It’s that time of the year when it seems that the vast majority of the ads we see are for some politician. I don’t know anyone who isn’t quite tired of all of the political noise by election day and I suspect that has a lot to do with the content of the ads themselves as much as it has to do with the length of the campaign. There is a lesson for all of us who do marketing contained in our politics (OK, given the number of posts in which I draw learnings from politics, maybe more than “a” lesson). To understand it, let’s pretend we’re a candidate.
You have one opportunity every 2-4 years to sell your product. If you don’t close the sale by a date certain, your window to make the sale disappears for years. No pressure, right? Given that, would you spend the time badmouthing your competitors? I sure wouldn’t. I’d focus like a laser beam on my customers’ needs and how I was going to meet them. I’d be as specific as possible and explain all the facts I could compile about the customer’s situation and deliver a well-reasoned solution that solves their problem(s).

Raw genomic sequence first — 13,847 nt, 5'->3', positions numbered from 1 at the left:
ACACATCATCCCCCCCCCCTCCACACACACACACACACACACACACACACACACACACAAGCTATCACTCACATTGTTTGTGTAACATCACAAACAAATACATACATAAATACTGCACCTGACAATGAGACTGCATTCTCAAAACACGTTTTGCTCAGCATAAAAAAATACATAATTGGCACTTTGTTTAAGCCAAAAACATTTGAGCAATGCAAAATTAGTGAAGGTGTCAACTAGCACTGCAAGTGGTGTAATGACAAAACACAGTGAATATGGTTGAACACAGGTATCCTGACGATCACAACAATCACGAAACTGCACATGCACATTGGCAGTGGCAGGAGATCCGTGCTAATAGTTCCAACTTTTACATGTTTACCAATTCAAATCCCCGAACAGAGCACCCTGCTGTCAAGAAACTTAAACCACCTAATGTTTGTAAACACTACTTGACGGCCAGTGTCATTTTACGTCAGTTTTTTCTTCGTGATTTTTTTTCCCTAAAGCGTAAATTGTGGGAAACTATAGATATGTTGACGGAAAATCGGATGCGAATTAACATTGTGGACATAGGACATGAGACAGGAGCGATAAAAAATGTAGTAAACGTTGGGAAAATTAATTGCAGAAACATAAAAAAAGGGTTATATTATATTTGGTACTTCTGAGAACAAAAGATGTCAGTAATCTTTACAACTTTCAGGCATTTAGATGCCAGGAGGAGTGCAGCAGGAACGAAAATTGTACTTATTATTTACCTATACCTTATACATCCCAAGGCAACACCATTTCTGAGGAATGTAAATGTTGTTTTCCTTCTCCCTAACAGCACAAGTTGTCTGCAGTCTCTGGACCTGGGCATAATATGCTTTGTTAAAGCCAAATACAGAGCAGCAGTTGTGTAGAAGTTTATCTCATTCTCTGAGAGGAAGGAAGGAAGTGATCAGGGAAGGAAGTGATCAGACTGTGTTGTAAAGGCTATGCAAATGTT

Compare that with what we’ll see in watching any evening’s worth of political ads. The consumer – the electorate – is hardly found in any of them. Instead, we hear about criminals, liars, or worse. The tone is generally negative but often veers into the threatening. “Facts” are things seemingly found on the internet (where we know everything is true). Have studies shown that we treat our politics differently from our products as we make purchase decisions? This is from Scientific American:
A comprehensive literature analysis published in 2007 in the Journal of Politics examined the effects of political ads. The authors reported that negative ads tended to be more memorable than positive ones but that they did not affect voter choice. People were no less likely to turn out to the polls or to decide against voting for a candidate who was attacked in an ad.
The lesson is pretty obvious in my mind. Saying negative things about a competitor doesn’t work to influence a sale although it does stick in the consumer’s mind. It’s funny how we prohibit the kind of unsubstantiated mudslinging we routinely see from campaigns in every form of comparative product advertising but politics. I think that if we are to be the world’s model for democracy we should do at least as good a job in marketing our leaders to “buyers” as we do in selling soap and cars, don’t you?